Without effective or sufficient testing and contact tracing, we do put ourselves at risk of an early second peak. This is a risk – are we prepared to take it in the face of what we know about the rise in domestic violence, childhood trauma and growing mental health issues? Will 6 weeks back at school before the summer really be worth it? Should we mitigate the risk by not opening and ensure that we are more sure of the necessary processes being in place first? The decision ultimately belongs with each head teacher with support from their governing body, as to whether or not to open on June 1st. It is dependent on what is practicable in their given location and with the staff and facilities they have at their disposal. The government guidance is difficult to implement in many settings. So let us be kind to each other. Let’s be honest about where we are and just how complex this is. For those who want to dip their toe in and give it a go, we must ensure that guidance is followed as closely as possible, especially hand washing, cleaning of surfaces and physical distancing, where practical. For those who decide to wait, fair enough. But whatever happens, let us be determined to build an education system that is fit for the future. Let us rebuild education based on love and kindness and let’s be brave enough to redesign the curriculum around the needs of humanity and the ecology.

 

So, in summary:

 

  • These are my own opinions
  • Is it safe for children and teachers to go back to school? Possibly, but without satisfactory testing, contact tracing and isolation in place and with growing evidence that this will not be adequate by June 1st and with an inaccurate R number due to an incomplete list of symptoms for testing people, there is a risk to the wider public that we could enter an early second peak. It would be prudent for the government to seriously reconsider their centralised approach to this, when empowering local government and public health teams to lead this process will be far more effective. It may be safe for children to begin to return to school (I think), but maybe not for wider society.
  • At what point then, would it be safe for schools to reopen? Perhaps once we are more sure that the protective public health systems we need to be fully operational are in place and running effectively. But we do need to return to school soon, so we need to find a way through – that way is unlikely to come through centralised command and control but will rather require a participatory and inclusive approach. So the answer is maybe but maybe not quite yet – better to get it right than to risk getting it horribly wrong by rushing it.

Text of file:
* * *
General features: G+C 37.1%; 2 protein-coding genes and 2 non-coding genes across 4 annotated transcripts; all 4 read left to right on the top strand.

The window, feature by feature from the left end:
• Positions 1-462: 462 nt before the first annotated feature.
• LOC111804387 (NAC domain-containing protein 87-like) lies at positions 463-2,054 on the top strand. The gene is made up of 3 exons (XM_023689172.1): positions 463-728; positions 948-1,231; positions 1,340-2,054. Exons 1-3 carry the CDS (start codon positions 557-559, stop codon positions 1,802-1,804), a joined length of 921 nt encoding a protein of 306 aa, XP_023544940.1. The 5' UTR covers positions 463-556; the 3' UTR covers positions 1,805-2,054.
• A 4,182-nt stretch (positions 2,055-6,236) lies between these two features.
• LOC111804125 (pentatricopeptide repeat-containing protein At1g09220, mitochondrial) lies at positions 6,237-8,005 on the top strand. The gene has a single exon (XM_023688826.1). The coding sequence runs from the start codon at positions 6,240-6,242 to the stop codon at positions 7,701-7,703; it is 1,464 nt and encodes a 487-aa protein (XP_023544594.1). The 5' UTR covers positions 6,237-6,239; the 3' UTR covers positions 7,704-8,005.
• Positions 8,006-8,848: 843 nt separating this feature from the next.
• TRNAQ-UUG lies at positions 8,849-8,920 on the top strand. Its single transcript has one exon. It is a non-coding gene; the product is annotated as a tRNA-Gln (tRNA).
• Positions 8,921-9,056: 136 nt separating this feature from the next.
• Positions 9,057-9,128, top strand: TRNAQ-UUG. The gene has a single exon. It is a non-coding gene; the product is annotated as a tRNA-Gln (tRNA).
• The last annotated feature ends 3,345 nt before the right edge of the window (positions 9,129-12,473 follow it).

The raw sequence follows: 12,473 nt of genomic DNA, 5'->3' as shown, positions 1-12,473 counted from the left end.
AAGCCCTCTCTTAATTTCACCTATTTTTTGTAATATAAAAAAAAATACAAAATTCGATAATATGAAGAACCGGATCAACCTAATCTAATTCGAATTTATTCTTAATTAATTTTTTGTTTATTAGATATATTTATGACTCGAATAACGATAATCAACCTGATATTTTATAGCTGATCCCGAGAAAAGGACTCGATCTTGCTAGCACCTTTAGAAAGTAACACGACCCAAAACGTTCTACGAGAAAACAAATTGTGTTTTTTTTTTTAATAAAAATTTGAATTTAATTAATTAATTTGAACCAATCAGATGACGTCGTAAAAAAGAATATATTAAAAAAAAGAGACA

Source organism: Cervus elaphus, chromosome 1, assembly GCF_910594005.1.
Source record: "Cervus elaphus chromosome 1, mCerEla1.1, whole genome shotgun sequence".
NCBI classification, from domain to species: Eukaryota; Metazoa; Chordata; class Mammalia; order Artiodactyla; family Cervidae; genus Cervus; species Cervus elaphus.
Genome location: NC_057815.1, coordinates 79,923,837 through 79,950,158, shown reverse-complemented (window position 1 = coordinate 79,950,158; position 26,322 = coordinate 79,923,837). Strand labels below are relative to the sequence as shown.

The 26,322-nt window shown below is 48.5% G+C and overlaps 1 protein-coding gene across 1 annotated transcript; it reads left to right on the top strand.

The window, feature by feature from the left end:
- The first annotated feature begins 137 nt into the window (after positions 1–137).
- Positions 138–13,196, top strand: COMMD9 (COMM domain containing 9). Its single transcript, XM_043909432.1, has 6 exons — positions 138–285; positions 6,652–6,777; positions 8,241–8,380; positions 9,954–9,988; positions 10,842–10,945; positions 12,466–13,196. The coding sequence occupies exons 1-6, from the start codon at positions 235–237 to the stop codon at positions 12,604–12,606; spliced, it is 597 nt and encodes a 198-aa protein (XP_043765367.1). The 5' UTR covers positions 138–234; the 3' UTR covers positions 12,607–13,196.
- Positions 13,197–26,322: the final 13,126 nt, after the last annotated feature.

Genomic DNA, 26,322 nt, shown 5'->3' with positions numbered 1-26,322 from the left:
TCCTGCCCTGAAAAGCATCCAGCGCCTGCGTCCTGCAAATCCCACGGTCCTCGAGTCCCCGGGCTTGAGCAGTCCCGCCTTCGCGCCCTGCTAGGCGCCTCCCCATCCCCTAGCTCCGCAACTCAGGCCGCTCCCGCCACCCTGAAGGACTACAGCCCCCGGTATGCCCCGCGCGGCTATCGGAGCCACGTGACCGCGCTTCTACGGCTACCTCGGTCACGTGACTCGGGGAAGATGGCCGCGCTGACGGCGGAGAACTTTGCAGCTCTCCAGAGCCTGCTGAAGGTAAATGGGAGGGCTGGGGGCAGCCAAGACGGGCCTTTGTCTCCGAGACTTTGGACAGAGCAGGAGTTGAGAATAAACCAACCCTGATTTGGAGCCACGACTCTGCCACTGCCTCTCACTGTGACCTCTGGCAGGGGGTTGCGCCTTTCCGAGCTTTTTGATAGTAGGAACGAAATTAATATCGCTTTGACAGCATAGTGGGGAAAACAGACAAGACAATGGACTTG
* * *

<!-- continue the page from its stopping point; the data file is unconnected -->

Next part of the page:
• If schools choose to reopen, due to the concerns about issues like trauma, mental health and hunger, what are the issues they need to consider? The current government advice on social distancing is impractical and schools may need to look for community partners, who may be willing to help with other local premises (e.g. churches, mosques and local halls) to enable this to be possible. They will also need to ensure good hand washing, cleaning of surfaces and consider what they want to do about face masks AND we need to re-emphasise this advice to the wider public. Schools will also need to think about how they staff the recommended ‘bubbles’ and whether or not they will need community DBS-checked volunteers to help out. On top of this they will need to consider who they initially prioritise how they support the emotional and mental health of our children, young people and staff in a very different kind of setting. And they will need to remain inclusive of those children and young-people who cannot return to school due to having underlying health conditions themselves or in their households.
  • Whatever happens, let’s ensure a more participatory and inclusive conversation about the path ahead of us. Schools need to be involved in the process.
  • Let us also have a wider conversation about the kind of education system we need for the future. Lots of good thinking on this already across the UK and some podcasts coming soon.

 

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It’s Time to Say #EnoughNow to Adverse Childhood Experiences

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Changing the Future of Adverse Childhood Experiences

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Why Are We So Inactive in the North West?

Tweet So, I was interviewed on BBC News 24 on Monday evening (sorry for the poor visual quality), to talk about why it is that we are so inactive in the North West (worst in the country, apparently at 47% being inactive). We have also pretty much the worst health outcomes, with high rates of [Continue Reading …]

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Solutions Focused Thinking in Population Health

Tweet My last blog focused on how we can think about solutions instead of problems in the NHS. Well the same is true in thinking about the health of our whole population. Yes there are some problems! We have growing health concerns with obesity and diabetes. We have huge health inequalities. There are major issues [Continue Reading …]